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7 Ways to Prevent a Data Leak in Remote Teams

The latest Gallup State of the American Workplace report reveals that the number of employees who spend upwards of 80% of their time working remotely is approaching 50%. In addition to more employees working remotely, in-house employees are spending more time working off-site, and these numbers are rising.

A report compiled by ShredIt, a global data protection firm, reveals that 96% of Americans believe that employee negligence causes data breaches. Also, the report shows that 90% of surveyed CEOs trust their remote employees with sensitive information. However, the same group reports that nearly 50% of employees have lost equipment containing confidential information.

Business leaders must protect data from becoming compromised to uphold brand image and avoid expensive penalties. Accordingly, companies must understand the latest cybersecurity best practices to safeguard sensitive consumer and propriety data.

The following seven tips are an excellent place to start for protecting data handled by remote teams.

1. Start With the Basics

Everyone talks about the latest cybersecurity best practices, and they’re essential. However, you must remember basic security practices as well. With all the attention given to emerging trends, people often forget the simple things.

Standard cybersecurity practices are as simple as making sure all remote workers use firewalls. Employees must also remain aware of their connection status when working on shared networks. These are easy steps for making sure that outsiders don’t gain unauthorized access to proprietary information.

2. Use Secure Connections

Many information technology professionals provide remote workers with secure access to corporate networks. Secure remote access is a good foundation for protecting data.

IT experts protect data by securing it with virtual private network (VPN) technology. Data security specialists also perform remote maintenance to ensure that remote workers’ software is up-to-date. Furthermore, they monitor company devices for malicious activity.

3. Embrace the Cloud

For many brick-and-mortar workers, using the cloud is the norm. Cloud resources give remote employees round-the-clock access to company data and programs.

Among executives, security is a major concern when using cloud services. However, it’s important to think about this realistically. Is it easier for a hacker to compromise a cloud service or a remote worker’s device?

4. Establish and Maintain Device Policies

Remote workers can unintentionally allow malware onto a network by opening malicious websites or emails. In a perfect world, you can issue a device to every remote worker and instruct them only to use it for company business. However, many enterprises are adopting a bring your own device (BYOD) policy to cut costs and make it easier for employees to work outside of the office.

The next best alternative is to make sure that workers perform routine maintenance, such as keeping software updated. It’s more effective, however, to set up employee devices for remote monitoring and maintenance. Also, employees who use their mobile phones for company business should enable data protection.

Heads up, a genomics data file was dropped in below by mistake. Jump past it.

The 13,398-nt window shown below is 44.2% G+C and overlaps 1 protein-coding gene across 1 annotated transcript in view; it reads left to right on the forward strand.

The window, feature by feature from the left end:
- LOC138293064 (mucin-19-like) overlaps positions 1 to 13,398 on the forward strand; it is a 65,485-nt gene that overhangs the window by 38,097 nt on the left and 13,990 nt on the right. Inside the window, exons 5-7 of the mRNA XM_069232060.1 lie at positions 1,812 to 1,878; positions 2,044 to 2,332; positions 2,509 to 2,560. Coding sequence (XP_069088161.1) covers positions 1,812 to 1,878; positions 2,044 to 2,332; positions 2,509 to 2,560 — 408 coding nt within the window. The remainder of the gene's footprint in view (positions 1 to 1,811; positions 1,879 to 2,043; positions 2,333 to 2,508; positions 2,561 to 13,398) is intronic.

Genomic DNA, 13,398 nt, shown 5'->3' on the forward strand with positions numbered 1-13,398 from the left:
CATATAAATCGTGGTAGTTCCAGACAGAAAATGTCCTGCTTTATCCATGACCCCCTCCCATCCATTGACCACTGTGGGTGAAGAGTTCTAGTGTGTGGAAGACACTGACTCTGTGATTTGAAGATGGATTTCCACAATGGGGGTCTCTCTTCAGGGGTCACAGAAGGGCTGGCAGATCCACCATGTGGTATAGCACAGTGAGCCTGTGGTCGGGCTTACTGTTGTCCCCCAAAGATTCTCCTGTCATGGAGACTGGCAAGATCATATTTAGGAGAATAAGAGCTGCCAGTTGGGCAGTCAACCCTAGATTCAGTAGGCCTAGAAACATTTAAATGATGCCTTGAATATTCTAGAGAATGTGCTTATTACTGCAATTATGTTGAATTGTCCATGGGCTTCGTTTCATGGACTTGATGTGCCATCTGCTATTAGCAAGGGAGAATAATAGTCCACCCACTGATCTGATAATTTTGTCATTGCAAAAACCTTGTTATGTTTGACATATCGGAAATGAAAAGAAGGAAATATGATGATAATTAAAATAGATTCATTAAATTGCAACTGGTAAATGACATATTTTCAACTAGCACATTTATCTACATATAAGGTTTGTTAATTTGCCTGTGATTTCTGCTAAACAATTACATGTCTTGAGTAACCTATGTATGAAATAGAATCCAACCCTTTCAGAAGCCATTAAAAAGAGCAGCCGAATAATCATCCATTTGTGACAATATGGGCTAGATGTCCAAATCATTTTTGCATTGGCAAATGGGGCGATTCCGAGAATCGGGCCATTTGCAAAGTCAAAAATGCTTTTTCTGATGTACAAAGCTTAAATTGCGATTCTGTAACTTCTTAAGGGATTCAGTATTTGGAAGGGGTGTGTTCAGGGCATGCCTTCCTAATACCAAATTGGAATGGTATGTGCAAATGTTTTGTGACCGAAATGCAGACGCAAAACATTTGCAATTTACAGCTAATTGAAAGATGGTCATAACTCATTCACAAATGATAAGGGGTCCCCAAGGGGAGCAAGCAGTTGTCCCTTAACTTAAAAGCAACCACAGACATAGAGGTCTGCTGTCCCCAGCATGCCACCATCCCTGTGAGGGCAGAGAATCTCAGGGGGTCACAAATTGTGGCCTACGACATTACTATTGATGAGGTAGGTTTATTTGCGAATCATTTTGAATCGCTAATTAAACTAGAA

5. Classify Your Data

The first step in classifying data is to understand the sensitivity of your information and where you store it. Today’s enterprises will typically use a mix of storage resources such as the cloud, internal databases and file sharing utilities.

Next, IT personnel must decide how much protection various data resources require. This process provides two benefits. First, enterprises gain an understanding of where their data resides. Second, after you’ve classified your data, you can decide who has access to it and how they’re allowed to use it.

6. Assess Users’ Roles

Even with data controls in place, the human factor of data handling still creates a risk. Accordingly, IT teams must conduct regular audits to understand ongoing information security risks.

As an example, an executive with network administrator privileges is a greater risk than an employee with local user access, and finance personnel are high-value targets for hackers. By understanding the roles of different workers, IT specialists can implement user access privileges and greatly enhance network security.

7. Implement Data Loss Prevention

Data loss is something that many people don’t think about until it happens. An employee could accidentally send an internal email to the wrong address or misplace a device with sensitive information.

By implementing a data loss prevention (DLP) policy, IT specialists prevent data loss and maintain corporate governance standards. For instance, by limiting who has access to highly sensitive information, enterprises can reduce the likelihood of a data breach.

When managing remote teams, data protection is a matter of establishing and maintaining both digital and physical security practices. First, however, you must clearly understand what it is you’re trying to protect. As the workplace grows increasingly remote, managing cybersecurity on a mix of devices will become ever more important for protecting organizational data.

Matt Shealy

Matt Shealy is the President of Chamber specializes in helping small businesses grow their business on the web while facilitating the connectivity between local businesses and more than 7,000 Chambers of Commerce worldwide.

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